William Saito is a Japanese-American entrepreneur. He’s also the former political and strategic advisor and expert in cybersecurity. He started programming at a very young age. At, ten years old, he then got an internship in programming at Merrill Lynch. He would later start his own software company in 1991, while still in college, I/O Software, a company that would later go on to become a very well recognized both in Japan and across the world. They even partnered with Sony to develop authentication tools including fingerprint recognition infrastructure. He, however, later partnered with Microsoft in 2000 after being named the Ernst & Young Entrepreneur in 1998. Microsoft would go on and acquire the I/O Software, Inc. in 2004 when it bought all its assets.
IBM created a microcomputer in the early 80s which would later be the computer that Saito’s parents bought for him after taking a second mortgage. William Saito would later take it apart and reassemble it which gave him his insatiable curiosity of knowing what is inside a computer and the software. While living in his dorm, in California University, Saito translated software to Japanese for Japanese companies. He worked with Datastorm Technologies, the company behind the shareware technology ProComm on many levels before NEC, a Japanese company heard about him and asked him to create software that was simpler than ProComm for the computers.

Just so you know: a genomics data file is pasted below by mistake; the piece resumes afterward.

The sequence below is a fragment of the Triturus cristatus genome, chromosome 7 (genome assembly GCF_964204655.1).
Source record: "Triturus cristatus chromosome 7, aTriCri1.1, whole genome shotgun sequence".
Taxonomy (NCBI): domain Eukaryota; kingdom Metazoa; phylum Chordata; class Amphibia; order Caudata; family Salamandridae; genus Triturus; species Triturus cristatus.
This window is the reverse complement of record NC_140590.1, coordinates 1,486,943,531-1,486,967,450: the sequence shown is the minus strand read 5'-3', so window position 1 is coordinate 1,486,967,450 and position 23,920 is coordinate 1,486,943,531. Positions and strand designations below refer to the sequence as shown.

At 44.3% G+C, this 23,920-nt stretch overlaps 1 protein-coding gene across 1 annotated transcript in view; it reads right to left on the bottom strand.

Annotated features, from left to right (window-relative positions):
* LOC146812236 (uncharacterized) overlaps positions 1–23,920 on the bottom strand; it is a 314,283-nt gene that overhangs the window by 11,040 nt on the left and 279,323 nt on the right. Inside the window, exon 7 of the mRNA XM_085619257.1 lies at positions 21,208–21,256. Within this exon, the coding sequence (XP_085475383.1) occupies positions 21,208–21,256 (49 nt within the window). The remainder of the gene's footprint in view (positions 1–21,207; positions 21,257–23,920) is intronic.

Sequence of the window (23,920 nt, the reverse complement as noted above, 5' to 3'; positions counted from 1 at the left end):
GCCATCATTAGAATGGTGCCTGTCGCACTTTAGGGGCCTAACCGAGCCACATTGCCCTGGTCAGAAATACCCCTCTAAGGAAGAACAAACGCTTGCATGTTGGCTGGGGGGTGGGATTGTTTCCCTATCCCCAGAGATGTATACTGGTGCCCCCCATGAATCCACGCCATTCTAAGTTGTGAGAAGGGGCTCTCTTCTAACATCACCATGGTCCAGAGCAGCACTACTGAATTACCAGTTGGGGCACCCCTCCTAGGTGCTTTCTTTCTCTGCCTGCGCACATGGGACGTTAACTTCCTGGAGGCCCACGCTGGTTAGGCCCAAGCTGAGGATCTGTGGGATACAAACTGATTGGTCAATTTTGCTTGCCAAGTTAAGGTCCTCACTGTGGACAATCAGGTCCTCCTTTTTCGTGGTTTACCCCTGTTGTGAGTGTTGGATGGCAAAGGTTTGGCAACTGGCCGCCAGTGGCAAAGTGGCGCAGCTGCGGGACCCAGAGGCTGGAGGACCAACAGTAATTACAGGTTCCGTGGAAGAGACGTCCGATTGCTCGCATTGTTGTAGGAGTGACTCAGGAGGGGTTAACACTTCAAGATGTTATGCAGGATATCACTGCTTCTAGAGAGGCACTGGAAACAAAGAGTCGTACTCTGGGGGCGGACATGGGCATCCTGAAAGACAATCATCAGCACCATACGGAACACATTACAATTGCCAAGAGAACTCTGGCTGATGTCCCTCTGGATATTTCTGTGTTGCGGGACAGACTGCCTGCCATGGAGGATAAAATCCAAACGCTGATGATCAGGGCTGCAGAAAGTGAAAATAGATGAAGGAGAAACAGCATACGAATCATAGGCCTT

He moved to Japan to become a venture capitalist by investing in startup businesses earning him a Young Global Leader in 2011, at the World Economic Forum. William Saito provided IT and technical support after the Fukushima Daiichi nuclear disaster. He worked as a cybersecurity advisor between 2013 and 2017 to the Cabinet Office and the Ministry of Economy, Trade, and Industry from 2016 to 2017. Other places Saito has ventured in include, Japan Airlines, 2020 summer Olympics and Paralympics, JAL, The Japanese Times and Hakuhodo among others.
William Saito resigned from most of the positions he held in 2017 after Ichiro Yamamoto claimed that Saito had falsified his educational background and cybersecurity work experience. He later said that he didn’t graduate from UCLA with a medical degree and he also clarified his role in the Fukushima disaster. He was also accused of purchasing ghost followers on twitter from Devumi. He denied this claims and deleted his account.